Argentina's next finance minister faces daunting to-do list

Argentina's next finance minister faces daunting to-do list

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Argentina's President-elect Alberto Fernández choice for taking on the finance ministry role will have one of the toughest to-do lists of any cabinet minister as the new government moves to lift Latin America's No. 3 economy out of an economic tailspin.

To start, the individual will be leading yet another restructuring of the nation's sovereign debt while renegotiating an International Monetary Fund loan deal that was suspended by the latest debt default. At the same time they will also need to outline an economic recovery plan while also cutting back a stubborn fiscal deficit.

When the cabinet posts will be named is anyone's guess. Fernandez takes over on December 10th, having defeated the incumbent and pro-business candidate Mauricio Macri in Sunday's election.

Most urgent among the finance minister's tasks is to restructure debt repayments so Argentina "can recover access to credit as soon as possible," Javier Salvucci, head of research at Silver Cloud Advisors, an investment advisory in Buenos Aires, told LatinFinance.

"This is going to be what is first on the agenda of the next finance minister," he said.

Fernández, both before and after the election, has provided few details on what his finance policies would be, except that he would seek a quick and friendly restructuring of the debt with private creditors. That, he said, would give the nation time to restore economic growth, shore up tax revenues and provide a source of stable funding to once again pay off its debt.

However, most analysts now say a large cut to the face value of the creditors' bonds is inevitable because of a worsening in the public finances since.

No matter what the strategy is, Fernández and his economic team will have to convince not only creditors but the electorate, said Ezequiel Zambaglione, head of strategy at Balanz Capital Valores, a broker in Buenos Aires.

"It's not question of what Fernández wants to do, but a question of whether society will support him and whether his team will have the capacity to do it," he said.

The analysts and economists LatinFinance spoke with point to three contenders for the critical position. They include Matías Kulfas, an economist who previously worked as general manager of the Argentine central bank and as a director of Banco de la Nación Argentina, a big state bank; Cecilia Todesca, another economist who worked with Kulfas at the central bank; and Guillermo Nielsen, who as finance secretary from 2002 to 2005 helped restructure the country’s $100 billion debt after a default in 2001.

Kulfas and Todesca may be the favorites because they have been advising Fernández over the past few years, and they also would likely get the nod from the rest of the coalition, which has factions on the left and right.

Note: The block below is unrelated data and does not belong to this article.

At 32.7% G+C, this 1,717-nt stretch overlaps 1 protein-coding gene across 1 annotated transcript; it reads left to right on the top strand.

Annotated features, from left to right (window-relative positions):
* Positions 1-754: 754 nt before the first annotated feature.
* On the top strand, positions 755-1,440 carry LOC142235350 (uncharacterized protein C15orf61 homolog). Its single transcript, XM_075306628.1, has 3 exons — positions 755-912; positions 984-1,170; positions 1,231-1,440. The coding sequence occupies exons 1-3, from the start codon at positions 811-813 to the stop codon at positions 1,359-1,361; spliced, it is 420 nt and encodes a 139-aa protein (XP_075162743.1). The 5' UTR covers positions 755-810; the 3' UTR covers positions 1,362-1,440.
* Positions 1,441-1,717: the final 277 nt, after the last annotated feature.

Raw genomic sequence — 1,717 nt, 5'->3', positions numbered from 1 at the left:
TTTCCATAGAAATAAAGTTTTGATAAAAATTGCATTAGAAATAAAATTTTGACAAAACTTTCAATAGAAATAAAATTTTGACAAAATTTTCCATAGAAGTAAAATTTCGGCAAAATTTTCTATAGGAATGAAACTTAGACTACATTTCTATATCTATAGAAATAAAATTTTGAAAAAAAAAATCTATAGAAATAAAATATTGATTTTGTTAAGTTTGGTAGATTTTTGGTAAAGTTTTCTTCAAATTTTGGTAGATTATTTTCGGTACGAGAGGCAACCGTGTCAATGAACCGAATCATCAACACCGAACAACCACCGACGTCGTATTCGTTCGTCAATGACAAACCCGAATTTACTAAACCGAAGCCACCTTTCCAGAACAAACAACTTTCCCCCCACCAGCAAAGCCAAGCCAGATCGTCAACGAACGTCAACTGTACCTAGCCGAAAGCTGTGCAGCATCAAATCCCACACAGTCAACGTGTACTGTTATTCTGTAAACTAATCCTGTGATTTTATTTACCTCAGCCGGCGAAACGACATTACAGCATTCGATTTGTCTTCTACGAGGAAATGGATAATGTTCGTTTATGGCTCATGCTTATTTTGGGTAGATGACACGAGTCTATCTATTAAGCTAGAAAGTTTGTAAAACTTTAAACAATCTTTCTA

Indeed, Fernández, a moderate, may not be able to name just anybody without first getting the approval of his vice president, the former two-term President Cristina Fernández de Kirchner, said Miguel Zielonka, an economist and associate director of Econviews, a consultancy in Buenos Aires.

For that reason, Zielonka expects Nielsen, the most orthodox of the three, could get picked for a lower post to handle the negotiations with the bondholders because of his past experience.

"He is probably the best person to handle this task," he said.

However, creditors may not like to deal with Nielsen, given that he negotiated a 76% reduction to the face value of $82 billion worth of defaulted bonds in 2005.

"The market is worried about how tough he may be," Zielonka said.

The next finance minister will also have to negotiate a new deal with the IMF as a prerequisite to a bond restructuring, a task that will require putting in place a credible fiscal plan that will convince bondholders that they will eventually get paid back, he added.

But any fiscal plan may also have to get approved by the coalition, potentially setting up another political battle, he added. That is because the plan will cause some pain on the populace, including spending cuts to eventually achieve a fiscal surplus as a key for servicing the debt.

The fiscal plan likely will include a hike on export taxes and the wealth tax on individuals, boosting revenue, Zielonka said. But more important will be efforts to cut spending, in particular on pension payments, which by law rise with inflation and account for about 60% of primary spending. As inflation has been running above 50%, that is making it harder to keep up, and so the economist expects the next administration will relink pension increases to salary or tax collection growth. The fiscal deficit was 3.8% of GDP in 2017, 2.7% in 2018, and the target is to reach a balance this year, followed by a 1% of GDP surplus in 2020, according to Argentina's Economy Ministry.

Ray Zucaro, chief investment officer at RVX Asset Management in Aventura, Florida, said there’s little time for Fernández to dawdle on regaining access to credit markets.

The central bank's international reserves dropped by $4 billion last week alone, and have fallen 35% over the past three months in an unsuccessful effort to contain the exchange rate, which has dropped nearly 40% over the same period. The exchange rate weakened to ARS63.43 per U.S. dollar on Wednesday from ARS 45.55 per U.S. dollar at the start of August.

"They are in need of something soon," Zucaro said. "They are pretty much running out of cash."